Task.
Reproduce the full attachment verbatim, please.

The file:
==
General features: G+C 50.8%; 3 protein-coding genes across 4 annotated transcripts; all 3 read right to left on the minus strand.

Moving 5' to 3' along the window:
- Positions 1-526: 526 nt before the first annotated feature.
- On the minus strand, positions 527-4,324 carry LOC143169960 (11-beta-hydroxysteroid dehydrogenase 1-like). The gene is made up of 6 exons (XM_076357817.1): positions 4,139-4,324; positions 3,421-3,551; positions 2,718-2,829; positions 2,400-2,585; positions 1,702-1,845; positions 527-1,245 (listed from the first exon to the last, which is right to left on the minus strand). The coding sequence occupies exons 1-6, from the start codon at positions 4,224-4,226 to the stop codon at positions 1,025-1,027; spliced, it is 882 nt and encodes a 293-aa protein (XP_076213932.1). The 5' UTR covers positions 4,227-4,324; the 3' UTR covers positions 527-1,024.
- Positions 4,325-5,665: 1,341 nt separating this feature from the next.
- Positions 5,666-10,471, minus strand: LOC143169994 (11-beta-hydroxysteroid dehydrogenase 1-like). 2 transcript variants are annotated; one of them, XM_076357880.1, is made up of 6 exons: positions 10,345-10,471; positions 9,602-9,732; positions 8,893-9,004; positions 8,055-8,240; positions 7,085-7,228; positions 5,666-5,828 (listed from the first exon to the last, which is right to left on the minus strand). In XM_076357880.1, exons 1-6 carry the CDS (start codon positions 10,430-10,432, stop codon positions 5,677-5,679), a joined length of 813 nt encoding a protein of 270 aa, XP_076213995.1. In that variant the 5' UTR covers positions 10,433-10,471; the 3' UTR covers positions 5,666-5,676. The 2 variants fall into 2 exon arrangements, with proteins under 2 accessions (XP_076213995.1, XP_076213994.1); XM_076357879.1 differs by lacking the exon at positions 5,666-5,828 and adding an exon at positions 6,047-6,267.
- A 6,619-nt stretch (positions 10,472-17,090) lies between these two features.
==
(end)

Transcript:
General features: G+C 50.8%; 3 protein-coding genes across 4 annotated transcripts; all 3 read right to left on the minus strand.

Moving 5' to 3' along the window:
- Positions 1-526: 526 nt before the first annotated feature.
- On the minus strand, positions 527-4,324 carry LOC143169960 (11-beta-hydroxysteroid dehydrogenase 1-like). The gene is made up of 6 exons (XM_076357817.1): positions 4,139-4,324; positions 3,421-3,551; positions 2,718-2,829; positions 2,400-2,585; positions 1,702-1,845; positions 527-1,245 (listed from the first exon to the last, which is right to left on the minus strand). The coding sequence occupies exons 1-6, from the start codon at positions 4,224-4,226 to the stop codon at positions 1,025-1,027; spliced, it is 882 nt and encodes a 293-aa protein (XP_076213932.1). The 5' UTR covers positions 4,227-4,324; the 3' UTR covers positions 527-1,024.
- Positions 4,325-5,665: 1,341 nt separating this feature from the next.
- Positions 5,666-10,471, minus strand: LOC143169994 (11-beta-hydroxysteroid dehydrogenase 1-like). 2 transcript variants are annotated; one of them, XM_076357880.1, is made up of 6 exons: positions 10,345-10,471; positions 9,602-9,732; positions 8,893-9,004; positions 8,055-8,240; positions 7,085-7,228; positions 5,666-5,828 (listed from the first exon to the last, which is right to left on the minus strand). In XM_076357880.1, exons 1-6 carry the CDS (start codon positions 10,430-10,432, stop codon positions 5,677-5,679), a joined length of 813 nt encoding a protein of 270 aa, XP_076213995.1. In that variant the 5' UTR covers positions 10,433-10,471; the 3' UTR covers positions 5,666-5,676. The 2 variants fall into 2 exon arrangements, with proteins under 2 accessions (XP_076213995.1, XP_076213994.1); XM_076357879.1 differs by lacking the exon at positions 5,666-5,828 and adding an exon at positions 6,047-6,267.
- A 6,619-nt stretch (positions 10,472-17,090) lies between these two features.